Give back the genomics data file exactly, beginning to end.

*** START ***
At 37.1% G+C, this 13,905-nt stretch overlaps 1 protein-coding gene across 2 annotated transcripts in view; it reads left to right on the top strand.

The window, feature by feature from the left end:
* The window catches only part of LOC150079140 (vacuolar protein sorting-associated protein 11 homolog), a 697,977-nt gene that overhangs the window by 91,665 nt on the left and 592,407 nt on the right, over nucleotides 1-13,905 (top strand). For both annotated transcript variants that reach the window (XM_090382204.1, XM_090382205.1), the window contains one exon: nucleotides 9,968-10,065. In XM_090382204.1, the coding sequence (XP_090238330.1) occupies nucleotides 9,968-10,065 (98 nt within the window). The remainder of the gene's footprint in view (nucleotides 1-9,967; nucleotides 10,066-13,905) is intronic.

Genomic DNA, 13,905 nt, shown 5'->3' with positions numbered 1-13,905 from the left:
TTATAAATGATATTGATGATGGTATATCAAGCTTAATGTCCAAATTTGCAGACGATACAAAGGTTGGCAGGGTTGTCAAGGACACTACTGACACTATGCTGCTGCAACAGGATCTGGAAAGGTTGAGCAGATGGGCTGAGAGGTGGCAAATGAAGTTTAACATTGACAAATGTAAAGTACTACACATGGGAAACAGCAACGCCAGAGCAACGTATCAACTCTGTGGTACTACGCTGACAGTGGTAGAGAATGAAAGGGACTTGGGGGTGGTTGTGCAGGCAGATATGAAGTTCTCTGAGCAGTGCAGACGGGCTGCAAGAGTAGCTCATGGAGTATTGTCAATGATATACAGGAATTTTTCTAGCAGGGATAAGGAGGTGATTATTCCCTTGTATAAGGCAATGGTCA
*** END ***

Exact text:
At 37.1% G+C, this 13,905-nt stretch overlaps 1 protein-coding gene across 2 annotated transcripts in view; it reads left to right on the top strand.

The window, feature by feature from the left end:
* The window catches only part of LOC150079140 (vacuolar protein sorting-associated protein 11 homolog), a 697,977-nt gene that overhangs the window by 91,665 nt on the left and 592,407 nt on the right, over nucleotides 1-13,905 (top strand). For both annotated transcript variants that reach the window (XM_090382204.1, XM_090382205.1), the window contains one exon: nucleotides 9,968-10,065. In XM_090382204.1, the coding sequence (XP_090238330.1) occupies nucleotides 9,968-10,065 (98 nt within the window). The remainder of the gene's footprint in view (nucleotides 1-9,967; nucleotides 10,066-13,905) is intronic.

Genomic DNA, 13,905 nt, shown 5'->3' with positions numbered 1-13,905 from the left:
TTATAAATGATATTGATGATGGTATATCAAGCTTAATGTCCAAATTTGCAGACGATACAAAGGTTGGCAGGGTTGTCAAGGACACTACTGACACTATGCTGCTGCAACAGGATCTGGAAAGGTTGAGCAGATGGGCTGAGAGGTGGCAAATGAAGTTTAACATTGACAAATGTAAAGTACTACACATGGGAAACAGCAACGCCAGAGCAACGTATCAACTCTGTGGTACTACGCTGACAGTGGTAGAGAATGAAAGGGACTTGGGGGTGGTTGTGCAGGCAGATATGAAGTTCTCTGAGCAGTGCAGACGGGCTGCAAGAGTAGCTCATGGAGTATTGTCAATGATATACAGGAATTTTTCTAGCAGGGATAAGGAGGTGATTATTCCCTTGTATAAGGCAATGGTCA